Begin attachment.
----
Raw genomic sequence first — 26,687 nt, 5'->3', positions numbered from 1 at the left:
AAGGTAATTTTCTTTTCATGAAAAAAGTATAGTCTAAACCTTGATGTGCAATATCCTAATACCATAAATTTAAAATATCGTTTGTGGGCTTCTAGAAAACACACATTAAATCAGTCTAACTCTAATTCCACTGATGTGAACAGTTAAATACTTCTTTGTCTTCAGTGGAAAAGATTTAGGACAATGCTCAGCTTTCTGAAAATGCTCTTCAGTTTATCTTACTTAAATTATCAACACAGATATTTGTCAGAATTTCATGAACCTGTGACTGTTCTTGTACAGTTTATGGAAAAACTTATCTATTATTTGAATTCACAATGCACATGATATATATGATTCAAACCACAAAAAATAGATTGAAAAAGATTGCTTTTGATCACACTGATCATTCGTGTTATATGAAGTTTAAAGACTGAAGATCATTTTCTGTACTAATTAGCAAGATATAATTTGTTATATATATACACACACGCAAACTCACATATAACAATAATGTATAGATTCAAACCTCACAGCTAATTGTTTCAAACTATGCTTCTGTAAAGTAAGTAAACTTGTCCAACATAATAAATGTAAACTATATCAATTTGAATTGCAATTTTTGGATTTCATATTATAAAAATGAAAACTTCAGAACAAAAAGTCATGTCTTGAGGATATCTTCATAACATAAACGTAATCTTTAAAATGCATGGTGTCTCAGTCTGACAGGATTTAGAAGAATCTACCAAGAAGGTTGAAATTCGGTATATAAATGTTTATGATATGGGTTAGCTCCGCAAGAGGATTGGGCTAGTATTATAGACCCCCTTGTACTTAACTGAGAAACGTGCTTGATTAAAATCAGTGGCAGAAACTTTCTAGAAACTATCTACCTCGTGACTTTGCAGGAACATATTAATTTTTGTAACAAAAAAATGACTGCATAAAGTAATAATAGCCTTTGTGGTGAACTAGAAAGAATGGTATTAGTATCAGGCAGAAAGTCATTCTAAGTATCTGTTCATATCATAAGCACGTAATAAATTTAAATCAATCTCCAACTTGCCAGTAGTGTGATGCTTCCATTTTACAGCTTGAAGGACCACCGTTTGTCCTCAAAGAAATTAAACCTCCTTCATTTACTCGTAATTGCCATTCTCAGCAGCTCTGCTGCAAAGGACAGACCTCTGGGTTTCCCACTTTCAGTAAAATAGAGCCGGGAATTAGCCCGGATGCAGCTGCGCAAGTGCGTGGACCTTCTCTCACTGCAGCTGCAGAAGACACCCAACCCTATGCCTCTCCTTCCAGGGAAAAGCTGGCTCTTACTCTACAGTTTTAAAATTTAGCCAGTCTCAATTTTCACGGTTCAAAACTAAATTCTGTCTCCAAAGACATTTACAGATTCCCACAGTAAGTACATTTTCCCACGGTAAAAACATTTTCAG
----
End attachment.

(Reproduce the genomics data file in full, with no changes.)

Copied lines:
Raw genomic sequence first — 26,687 nt, 5'->3', positions numbered from 1 at the left:
AAGGTAATTTTCTTTTCATGAAAAAAGTATAGTCTAAACCTTGATGTGCAATATCCTAATACCATAAATTTAAAATATCGTTTGTGGGCTTCTAGAAAACACACATTAAATCAGTCTAACTCTAATTCCACTGATGTGAACAGTTAAATACTTCTTTGTCTTCAGTGGAAAAGATTTAGGACAATGCTCAGCTTTCTGAAAATGCTCTTCAGTTTATCTTACTTAAATTATCAACACAGATATTTGTCAGAATTTCATGAACCTGTGACTGTTCTTGTACAGTTTATGGAAAAACTTATCTATTATTTGAATTCACAATGCACATGATATATATGATTCAAACCACAAAAAATAGATTGAAAAAGATTGCTTTTGATCACACTGATCATTCGTGTTATATGAAGTTTAAAGACTGAAGATCATTTTCTGTACTAATTAGCAAGATATAATTTGTTATATATATACACACACGCAAACTCACATATAACAATAATGTATAGATTCAAACCTCACAGCTAATTGTTTCAAACTATGCTTCTGTAAAGTAAGTAAACTTGTCCAACATAATAAATGTAAACTATATCAATTTGAATTGCAATTTTTGGATTTCATATTATAAAAATGAAAACTTCAGAACAAAAAGTCATGTCTTGAGGATATCTTCATAACATAAACGTAATCTTTAAAATGCATGGTGTCTCAGTCTGACAGGATTTAGAAGAATCTACCAAGAAGGTTGAAATTCGGTATATAAATGTTTATGATATGGGTTAGCTCCGCAAGAGGATTGGGCTAGTATTATAGACCCCCTTGTACTTAACTGAGAAACGTGCTTGATTAAAATCAGTGGCAGAAACTTTCTAGAAACTATCTACCTCGTGACTTTGCAGGAACATATTAATTTTTGTAACAAAAAAATGACTGCATAAAGTAATAATAGCCTTTGTGGTGAACTAGAAAGAATGGTATTAGTATCAGGCAGAAAGTCATTCTAAGTATCTGTTCATATCATAAGCACGTAATAAATTTAAATCAATCTCCAACTTGCCAGTAGTGTGATGCTTCCATTTTACAGCTTGAAGGACCACCGTTTGTCCTCAAAGAAATTAAACCTCCTTCATTTACTCGTAATTGCCATTCTCAGCAGCTCTGCTGCAAAGGACAGACCTCTGGGTTTCCCACTTTCAGTAAAATAGAGCCGGGAATTAGCCCGGATGCAGCTGCGCAAGTGCGTGGACCTTCTCTCACTGCAGCTGCAGAAGACACCCAACCCTATGCCTCTCCTTCCAGGGAAAAGCTGGCTCTTACTCTACAGTTTTAAAATTTAGCCAGTCTCAATTTTCACGGTTCAAAACTAAATTCTGTCTCCAAAGACATTTACAGATTCCCACAGTAAGTACATTTTCCCACGGTAAAAACATTTTCAG